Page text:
In a slight contrast from my usual restaurant reviews, this post will be a review about a food stall. And seeing that it’s Movember (excuse me while I scratch my uncomfortably stubbly/whiskery face), it’s only apropos to talk about a little place called Beard Papa’s.
To me, Beard Papa’s is interesting. It’s an international franchise, started in Japan at
the turn of the millenium, that specializes mostly on various kinds of pastry-based desserts. This is why I find the name amusing (and confusing). Call me exacting, but if I were forced to come up with a name for a snack chain (poised to become a worldwide one, no less!) whose primary serving are choux pastries filled with various flavours of custard filling, I don’t think that my dad’s facial stubbles would be the first thing that comes to mine. The people who came up with this name must’ve been the ones that named that vegetable “eggplant” and that fruit “grapefruit”.
Then again, the founders (and presumably namers) of Beard Papa’s are most likely millionaires and I’m writing articles for free here, so really, I don’t think I’m in much of a position to point fingers here.
Personally unappealing name aside, Beard Papa is an international phenomenon, and I
remember seeing it many times in the wonderful Bugis Junction mall in Singapore, where I’ve spent countless hours wandering, shopping, and eating. The chain is relatively new in Toronto, and its only location so far is in the second floor of Pacific Mall (duh). It’s shoehorned into the corner of the older, messier food court, and as such doesn’t have its own dedicated seats. WW and I ended up just sitting at the food court chairs, while we sipped some bubble tea on the side.
We decided on ordering the green tea puff, since it seems to be the safest bet outside of plain ol’ vanilla, and watched as the somewhat indifferent attendant filled an empty pastry with what looked like green toothpaste from a large container. A few sprinkles of green powdered sugar later, we were ready to give this thing a try and see what the hype is all about.
The first thing you’ll feel when you bite into one of these things is that the filling will ooze out or slightly explode in your mouth – depending on the ferocity of your chomp. This is a great start as I always love exciting desserts, and the messier the better. However this promising beginning gave way to bland, extremely subtle green tea flavours that permeate the taste buds intermittently between mouthfuls of so-so pastry. There was no real discernible kick to the flavour, and I almost wished that it was a little too sweet because at least then we’d have something to talk about. As is, this really felt like eating tasteless paste. There were hints of the bitter taste of green tea, but for the most part it really was just plain ooze inside a plain pastry. The powdered sugar did give a nice sweet kick, but let’s be honest, it’s the filling that’s the star of the show. The sugar dust shouldn’t be the one getting the attention. It’s kind of like watching an episode of Dexter but realizing that the best character of the segment was Masuka.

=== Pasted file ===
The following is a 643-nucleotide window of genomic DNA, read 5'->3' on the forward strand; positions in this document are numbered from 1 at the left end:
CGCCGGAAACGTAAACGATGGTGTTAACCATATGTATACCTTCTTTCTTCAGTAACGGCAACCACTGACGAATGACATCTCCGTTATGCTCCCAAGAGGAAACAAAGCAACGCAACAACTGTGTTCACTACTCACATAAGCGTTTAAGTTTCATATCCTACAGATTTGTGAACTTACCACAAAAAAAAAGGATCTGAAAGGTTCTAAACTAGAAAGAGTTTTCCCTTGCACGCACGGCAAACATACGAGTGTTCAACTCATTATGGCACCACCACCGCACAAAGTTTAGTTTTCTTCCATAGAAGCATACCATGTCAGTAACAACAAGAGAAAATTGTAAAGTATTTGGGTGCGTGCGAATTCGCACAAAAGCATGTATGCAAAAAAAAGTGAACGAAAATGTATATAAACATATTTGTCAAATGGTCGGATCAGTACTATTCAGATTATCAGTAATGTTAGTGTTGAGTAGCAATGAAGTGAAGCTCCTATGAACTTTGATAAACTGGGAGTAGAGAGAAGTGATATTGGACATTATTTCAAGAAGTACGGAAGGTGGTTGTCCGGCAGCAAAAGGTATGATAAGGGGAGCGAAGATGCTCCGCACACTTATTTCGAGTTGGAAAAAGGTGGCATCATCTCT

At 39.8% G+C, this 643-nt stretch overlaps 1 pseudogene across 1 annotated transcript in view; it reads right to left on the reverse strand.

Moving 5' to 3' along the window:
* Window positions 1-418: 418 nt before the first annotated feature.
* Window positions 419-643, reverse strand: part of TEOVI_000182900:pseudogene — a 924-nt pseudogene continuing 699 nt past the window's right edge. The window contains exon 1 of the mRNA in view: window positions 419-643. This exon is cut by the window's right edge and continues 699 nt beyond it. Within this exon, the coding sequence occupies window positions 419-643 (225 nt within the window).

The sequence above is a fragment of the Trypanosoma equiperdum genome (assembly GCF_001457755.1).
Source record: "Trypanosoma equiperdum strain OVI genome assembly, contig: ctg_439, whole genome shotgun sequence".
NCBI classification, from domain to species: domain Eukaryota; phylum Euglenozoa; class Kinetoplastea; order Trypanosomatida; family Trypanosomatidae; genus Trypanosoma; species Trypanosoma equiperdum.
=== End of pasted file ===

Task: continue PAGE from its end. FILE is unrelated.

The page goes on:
So overall, it was definitely not bad (it didn’t taste offensive, or feel like it’s stale, or overdone, or anything like that), but it’s nothing spectacular. I’m curious to try this snack in Singapore, as flavours are usually much stronger there, and discover whether this bland taste was a conscious choice for the cautious tastebuds of Canadians, or whether subtlety is the rule rather than the exception.
Still, worth a try for those who are curious, or those who have seen this chain abroad. It’s definitely different, and that’s something at least.
–Final verdict: Boleh Makan!
4300 Steeles Ave E
Unit 9 & 10 (Fl 2)
Markham, ON L3R 0Y5